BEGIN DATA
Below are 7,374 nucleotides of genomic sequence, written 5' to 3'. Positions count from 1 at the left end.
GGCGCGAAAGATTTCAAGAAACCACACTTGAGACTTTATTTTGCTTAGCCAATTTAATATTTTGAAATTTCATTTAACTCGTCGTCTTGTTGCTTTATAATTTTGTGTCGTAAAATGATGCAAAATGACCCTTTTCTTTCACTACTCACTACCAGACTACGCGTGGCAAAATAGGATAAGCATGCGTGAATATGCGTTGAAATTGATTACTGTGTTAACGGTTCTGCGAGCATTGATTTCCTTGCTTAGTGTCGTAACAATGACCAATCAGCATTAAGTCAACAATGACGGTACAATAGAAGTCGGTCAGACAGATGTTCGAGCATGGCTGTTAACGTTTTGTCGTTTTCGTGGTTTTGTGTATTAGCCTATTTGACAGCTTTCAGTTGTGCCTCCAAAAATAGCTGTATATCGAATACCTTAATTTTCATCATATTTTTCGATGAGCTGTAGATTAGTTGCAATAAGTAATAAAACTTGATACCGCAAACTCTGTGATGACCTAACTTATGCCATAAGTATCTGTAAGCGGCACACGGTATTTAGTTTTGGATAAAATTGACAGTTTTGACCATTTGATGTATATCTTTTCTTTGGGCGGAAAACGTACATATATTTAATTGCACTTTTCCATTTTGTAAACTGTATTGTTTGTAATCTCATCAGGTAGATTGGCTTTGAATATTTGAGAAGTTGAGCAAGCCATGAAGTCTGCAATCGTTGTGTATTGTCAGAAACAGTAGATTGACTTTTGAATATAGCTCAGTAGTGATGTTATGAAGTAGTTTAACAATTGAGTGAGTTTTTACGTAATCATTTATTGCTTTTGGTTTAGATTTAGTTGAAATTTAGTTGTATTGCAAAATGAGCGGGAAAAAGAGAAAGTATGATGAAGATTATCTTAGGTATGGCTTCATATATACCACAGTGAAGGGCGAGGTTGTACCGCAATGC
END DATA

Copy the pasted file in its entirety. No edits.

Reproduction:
Below are 7,374 nucleotides of genomic sequence, written 5' to 3'. Positions count from 1 at the left end.
GGCGCGAAAGATTTCAAGAAACCACACTTGAGACTTTATTTTGCTTAGCCAATTTAATATTTTGAAATTTCATTTAACTCGTCGTCTTGTTGCTTTATAATTTTGTGTCGTAAAATGATGCAAAATGACCCTTTTCTTTCACTACTCACTACCAGACTACGCGTGGCAAAATAGGATAAGCATGCGTGAATATGCGTTGAAATTGATTACTGTGTTAACGGTTCTGCGAGCATTGATTTCCTTGCTTAGTGTCGTAACAATGACCAATCAGCATTAAGTCAACAATGACGGTACAATAGAAGTCGGTCAGACAGATGTTCGAGCATGGCTGTTAACGTTTTGTCGTTTTCGTGGTTTTGTGTATTAGCCTATTTGACAGCTTTCAGTTGTGCCTCCAAAAATAGCTGTATATCGAATACCTTAATTTTCATCATATTTTTCGATGAGCTGTAGATTAGTTGCAATAAGTAATAAAACTTGATACCGCAAACTCTGTGATGACCTAACTTATGCCATAAGTATCTGTAAGCGGCACACGGTATTTAGTTTTGGATAAAATTGACAGTTTTGACCATTTGATGTATATCTTTTCTTTGGGCGGAAAACGTACATATATTTAATTGCACTTTTCCATTTTGTAAACTGTATTGTTTGTAATCTCATCAGGTAGATTGGCTTTGAATATTTGAGAAGTTGAGCAAGCCATGAAGTCTGCAATCGTTGTGTATTGTCAGAAACAGTAGATTGACTTTTGAATATAGCTCAGTAGTGATGTTATGAAGTAGTTTAACAATTGAGTGAGTTTTTACGTAATCATTTATTGCTTTTGGTTTAGATTTAGTTGAAATTTAGTTGTATTGCAAAATGAGCGGGAAAAAGAGAAAGTATGATGAAGATTATCTTAGGTATGGCTTCATATATACCACAGTGAAGGGCGAGGTTGTACCGCAATGC